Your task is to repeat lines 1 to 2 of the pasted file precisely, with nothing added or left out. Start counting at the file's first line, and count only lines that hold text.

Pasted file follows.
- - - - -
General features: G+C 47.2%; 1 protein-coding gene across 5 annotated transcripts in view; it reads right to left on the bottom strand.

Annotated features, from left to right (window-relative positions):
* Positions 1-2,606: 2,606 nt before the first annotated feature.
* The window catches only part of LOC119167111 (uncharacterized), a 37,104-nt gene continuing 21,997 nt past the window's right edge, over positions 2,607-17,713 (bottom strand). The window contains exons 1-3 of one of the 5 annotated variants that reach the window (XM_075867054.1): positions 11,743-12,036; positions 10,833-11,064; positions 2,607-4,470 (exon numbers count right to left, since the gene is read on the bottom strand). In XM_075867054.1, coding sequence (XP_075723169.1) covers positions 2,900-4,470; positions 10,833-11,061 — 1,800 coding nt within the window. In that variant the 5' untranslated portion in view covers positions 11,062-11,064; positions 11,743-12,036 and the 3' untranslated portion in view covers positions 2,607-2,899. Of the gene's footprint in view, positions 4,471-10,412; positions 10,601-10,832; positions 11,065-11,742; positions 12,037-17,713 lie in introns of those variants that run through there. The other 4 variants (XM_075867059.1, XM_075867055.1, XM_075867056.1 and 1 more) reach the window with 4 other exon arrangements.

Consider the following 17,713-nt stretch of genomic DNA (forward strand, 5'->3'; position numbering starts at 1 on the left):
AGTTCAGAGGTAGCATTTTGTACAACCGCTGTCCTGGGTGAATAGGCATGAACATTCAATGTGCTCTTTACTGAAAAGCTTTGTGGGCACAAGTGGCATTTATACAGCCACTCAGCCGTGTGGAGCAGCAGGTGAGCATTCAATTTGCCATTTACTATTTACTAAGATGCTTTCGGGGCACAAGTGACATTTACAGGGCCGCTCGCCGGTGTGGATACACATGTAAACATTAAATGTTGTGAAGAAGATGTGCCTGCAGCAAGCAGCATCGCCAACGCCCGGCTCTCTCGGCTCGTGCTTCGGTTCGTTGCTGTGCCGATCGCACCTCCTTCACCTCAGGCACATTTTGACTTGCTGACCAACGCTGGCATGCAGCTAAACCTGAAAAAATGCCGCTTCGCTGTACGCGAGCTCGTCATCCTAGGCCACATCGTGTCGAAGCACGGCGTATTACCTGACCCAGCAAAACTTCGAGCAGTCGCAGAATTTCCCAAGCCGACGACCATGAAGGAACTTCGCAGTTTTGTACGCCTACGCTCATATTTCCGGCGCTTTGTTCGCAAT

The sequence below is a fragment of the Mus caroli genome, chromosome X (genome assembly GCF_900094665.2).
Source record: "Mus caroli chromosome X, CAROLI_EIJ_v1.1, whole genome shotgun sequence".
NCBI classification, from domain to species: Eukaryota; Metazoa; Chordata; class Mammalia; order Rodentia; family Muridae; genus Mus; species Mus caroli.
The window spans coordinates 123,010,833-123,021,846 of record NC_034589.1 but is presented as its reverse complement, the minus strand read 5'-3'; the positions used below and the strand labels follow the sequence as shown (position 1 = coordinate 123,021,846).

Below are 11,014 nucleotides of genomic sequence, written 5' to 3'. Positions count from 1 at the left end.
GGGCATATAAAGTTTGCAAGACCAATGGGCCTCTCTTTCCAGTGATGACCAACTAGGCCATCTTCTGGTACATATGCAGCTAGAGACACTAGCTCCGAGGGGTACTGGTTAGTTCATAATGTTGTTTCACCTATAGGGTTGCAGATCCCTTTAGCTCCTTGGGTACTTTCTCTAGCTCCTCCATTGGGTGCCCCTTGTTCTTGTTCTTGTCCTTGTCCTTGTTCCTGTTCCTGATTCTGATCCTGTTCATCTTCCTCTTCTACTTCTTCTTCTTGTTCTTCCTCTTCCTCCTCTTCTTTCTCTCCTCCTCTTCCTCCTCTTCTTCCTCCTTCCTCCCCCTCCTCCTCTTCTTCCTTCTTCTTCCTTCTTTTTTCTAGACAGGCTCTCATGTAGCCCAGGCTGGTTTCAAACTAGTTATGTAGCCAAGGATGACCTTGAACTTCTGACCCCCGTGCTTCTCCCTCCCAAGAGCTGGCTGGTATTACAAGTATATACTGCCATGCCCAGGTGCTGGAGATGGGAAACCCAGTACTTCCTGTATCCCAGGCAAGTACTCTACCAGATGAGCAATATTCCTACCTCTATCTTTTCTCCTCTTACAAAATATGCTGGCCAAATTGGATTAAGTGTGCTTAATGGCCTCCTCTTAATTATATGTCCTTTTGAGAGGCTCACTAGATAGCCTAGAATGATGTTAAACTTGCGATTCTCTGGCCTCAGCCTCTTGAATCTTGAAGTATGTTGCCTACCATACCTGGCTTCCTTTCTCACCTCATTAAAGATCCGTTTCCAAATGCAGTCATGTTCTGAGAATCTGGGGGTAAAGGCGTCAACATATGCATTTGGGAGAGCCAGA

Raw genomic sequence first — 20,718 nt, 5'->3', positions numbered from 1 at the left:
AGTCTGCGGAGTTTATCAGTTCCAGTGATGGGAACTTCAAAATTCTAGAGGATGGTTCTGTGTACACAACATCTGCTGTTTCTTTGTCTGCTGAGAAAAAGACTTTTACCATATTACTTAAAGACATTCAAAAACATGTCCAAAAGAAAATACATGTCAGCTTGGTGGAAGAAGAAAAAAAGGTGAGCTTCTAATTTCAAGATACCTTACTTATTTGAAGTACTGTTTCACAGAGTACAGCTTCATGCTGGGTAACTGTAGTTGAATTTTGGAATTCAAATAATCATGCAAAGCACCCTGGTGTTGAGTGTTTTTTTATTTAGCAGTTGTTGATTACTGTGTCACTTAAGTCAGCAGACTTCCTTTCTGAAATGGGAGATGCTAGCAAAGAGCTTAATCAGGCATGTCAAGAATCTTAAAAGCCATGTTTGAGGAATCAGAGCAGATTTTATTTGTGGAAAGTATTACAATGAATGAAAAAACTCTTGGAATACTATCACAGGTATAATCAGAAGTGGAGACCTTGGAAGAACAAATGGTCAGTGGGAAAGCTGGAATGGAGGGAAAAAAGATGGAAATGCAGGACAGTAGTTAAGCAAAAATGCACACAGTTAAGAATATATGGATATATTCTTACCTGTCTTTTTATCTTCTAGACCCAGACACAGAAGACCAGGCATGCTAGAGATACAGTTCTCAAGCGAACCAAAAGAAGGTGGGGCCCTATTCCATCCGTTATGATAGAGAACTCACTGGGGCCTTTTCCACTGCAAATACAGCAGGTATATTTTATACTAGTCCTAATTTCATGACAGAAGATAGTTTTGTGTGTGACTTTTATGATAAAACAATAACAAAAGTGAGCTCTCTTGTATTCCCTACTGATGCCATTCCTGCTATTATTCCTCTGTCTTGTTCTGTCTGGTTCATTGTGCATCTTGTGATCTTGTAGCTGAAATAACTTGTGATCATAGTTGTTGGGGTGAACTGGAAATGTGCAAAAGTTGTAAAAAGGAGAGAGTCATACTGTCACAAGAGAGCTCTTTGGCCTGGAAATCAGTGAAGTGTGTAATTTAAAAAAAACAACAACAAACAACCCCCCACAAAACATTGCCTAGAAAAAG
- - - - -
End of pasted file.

General features: G+C 47.2%; 1 protein-coding gene across 5 annotated transcripts in view; it reads right to left on the bottom strand.

Annotated features, from left to right (window-relative positions):